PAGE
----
So I haven’t had many posts on Congressional action lately. Really, it’s just felt pointless to put the effort into anything the House passes, as it’s controlled by Republicans who aren’t inclined to vote for anything that Senate Democrats or President Obama are likely to support. There’s not really much incentive to research and write up bills that aren’t likely to ever become law. Meanwhile, the Senate is gripped by rules that prevent it from doing anything without bipartisan support. Which means Republicans have to admit that they don’t have a majority in the Senate and can’t expect votes on all of their proposals. Of course, under Senate rules, amendments don’t have to be germane to the bill that they’re proposed to, so we get this:
Democrats are upset Republicans killed the EDA funding bill earlier in the week by loading it with dozens of non-germane amendments and voting down a procedure that would have brought debate to a close. A Small Business Administration funding bill saw similar demise earlier in the year.
The EDA funding bill referred to was sufficiently noncontroversial that it was reported out of committee by voice vote without any committee member feeling the need to file additional views. If a bill like that can’t go through the Senate, don’t hold your breath for anything that’s actually somewhat contentious.
So what did the Senate actually pass today?
Presidential Appointment Efficiency and Streamlining Act of 2011 – Exempts certain presidential appointments to cabinet-level agencies, independent commissions, and boards in the executive branch from the requirement of Senate confirmation (advice and consent).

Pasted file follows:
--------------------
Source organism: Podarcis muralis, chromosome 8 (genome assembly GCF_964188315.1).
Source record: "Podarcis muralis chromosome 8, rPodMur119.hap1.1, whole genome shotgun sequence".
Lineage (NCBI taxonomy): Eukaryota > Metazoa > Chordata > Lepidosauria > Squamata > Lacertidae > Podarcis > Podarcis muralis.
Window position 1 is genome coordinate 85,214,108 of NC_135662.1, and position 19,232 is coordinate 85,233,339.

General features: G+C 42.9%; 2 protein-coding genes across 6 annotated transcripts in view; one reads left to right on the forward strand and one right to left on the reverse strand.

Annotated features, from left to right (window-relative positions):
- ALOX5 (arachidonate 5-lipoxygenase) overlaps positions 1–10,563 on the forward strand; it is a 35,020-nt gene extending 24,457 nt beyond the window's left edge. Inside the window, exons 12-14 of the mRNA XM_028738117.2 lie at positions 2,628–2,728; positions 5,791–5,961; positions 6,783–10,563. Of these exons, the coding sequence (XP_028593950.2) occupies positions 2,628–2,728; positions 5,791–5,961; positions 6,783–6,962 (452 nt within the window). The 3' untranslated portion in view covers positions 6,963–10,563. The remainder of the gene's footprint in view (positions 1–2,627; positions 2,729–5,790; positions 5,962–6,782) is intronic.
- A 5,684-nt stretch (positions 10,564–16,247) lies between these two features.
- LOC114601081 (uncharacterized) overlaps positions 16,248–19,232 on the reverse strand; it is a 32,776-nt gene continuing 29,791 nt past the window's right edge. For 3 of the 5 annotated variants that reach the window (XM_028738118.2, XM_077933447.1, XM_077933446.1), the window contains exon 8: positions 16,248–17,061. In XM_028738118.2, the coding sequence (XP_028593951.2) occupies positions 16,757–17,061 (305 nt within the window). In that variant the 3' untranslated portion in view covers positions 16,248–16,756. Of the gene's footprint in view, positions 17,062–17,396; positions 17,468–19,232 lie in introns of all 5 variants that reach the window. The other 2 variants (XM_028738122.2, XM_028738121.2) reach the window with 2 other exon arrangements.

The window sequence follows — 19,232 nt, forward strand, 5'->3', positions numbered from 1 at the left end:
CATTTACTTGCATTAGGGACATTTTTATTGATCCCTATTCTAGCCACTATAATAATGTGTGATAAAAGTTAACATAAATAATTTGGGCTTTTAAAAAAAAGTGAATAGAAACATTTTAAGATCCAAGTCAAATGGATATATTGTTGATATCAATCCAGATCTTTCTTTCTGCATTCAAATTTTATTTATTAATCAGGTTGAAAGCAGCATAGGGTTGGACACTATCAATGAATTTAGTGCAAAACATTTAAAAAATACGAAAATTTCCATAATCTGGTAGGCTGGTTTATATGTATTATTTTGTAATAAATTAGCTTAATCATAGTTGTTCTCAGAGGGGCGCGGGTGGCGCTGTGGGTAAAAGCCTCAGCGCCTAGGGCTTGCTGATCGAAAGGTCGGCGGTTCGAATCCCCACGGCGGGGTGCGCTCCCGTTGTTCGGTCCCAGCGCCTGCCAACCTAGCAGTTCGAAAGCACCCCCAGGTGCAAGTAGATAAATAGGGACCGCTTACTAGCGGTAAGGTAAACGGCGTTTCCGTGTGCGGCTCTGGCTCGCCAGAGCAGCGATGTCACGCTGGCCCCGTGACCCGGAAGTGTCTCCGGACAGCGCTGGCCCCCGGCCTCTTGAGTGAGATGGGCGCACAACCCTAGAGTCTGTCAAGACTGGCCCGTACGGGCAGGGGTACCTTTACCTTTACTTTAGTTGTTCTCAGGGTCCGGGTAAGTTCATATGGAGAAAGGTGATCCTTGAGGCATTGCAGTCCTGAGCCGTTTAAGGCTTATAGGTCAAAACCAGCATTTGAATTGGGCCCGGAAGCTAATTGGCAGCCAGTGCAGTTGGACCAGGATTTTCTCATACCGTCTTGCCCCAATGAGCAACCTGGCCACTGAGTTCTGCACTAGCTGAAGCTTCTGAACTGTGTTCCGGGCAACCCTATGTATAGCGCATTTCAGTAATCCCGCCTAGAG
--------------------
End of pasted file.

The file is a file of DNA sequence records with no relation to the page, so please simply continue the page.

Establishes the Working Group on Streamlining Paperwork for Executive Nominations to: (1) study the streamlining of paperwork required for executive nominations, and (2) conduct a review of the impact of background investigation requirements on the appointments process.
Yeah, the one bill that the Senate actually managed to pass (79-20) is a bill to reduce the Senate’s workload. AWESOME. While this isn’t a bad thing considering how broken the Senate is, the country has some fairly major problems (say, the anemic rate of job creation) that are a bit more pressing.
But good news!
Mr. Reid (NV): Mr. President, it is often said that with liberty comes responsibility. We should take that responsibility seriously. I’m confident we do. That’s why the Senate will reconvene on Tuesday, the day after the 4th. We’ll do that because we have work to do. We’ll be in session that week—that’s next week, with—with our first vote on July 5. We’ll determine what time that vote will be, likely in the afternoon because of the travel problems of the previous day. There’s still so much to do to put Americans back to work, to cut our deficit and our economy back to work. It is really important that we do this. That moment is too important, the obstacle is too steep, and the time too short to waste. Even I hope my Republican colleagues will put politics aside and help Democrats fulfill Congress’s responsibility to the American people.
Good luck with that. Every indication is that the debt ceiling negotiations are at an impasse. I predict a week full of quorum calls.
Really, the Senate needs procedural reform so a majority can actually pass legislation. I appreciate the value of allowing open debate and amendments—I don’t want the Senate to be a mirror of the House, in which the majority can do whatever it wants—but there have to be safeguards to stop the minority party from completely blocking everything. The Senate leadership missed its opportunity to enact such safeguards in January. The country is paying a price for it now.
UPDATE [20:16 CDT by Goobergunch]: The Tuesday vote will be Yet Another Cloture Motion. This time it’s on the motion to proceed to S. J. Res. 20, authorizing the limited use of force in Libya. House prospects: If it even gets a vote, it’ll fail by an approximate vote of 123-295.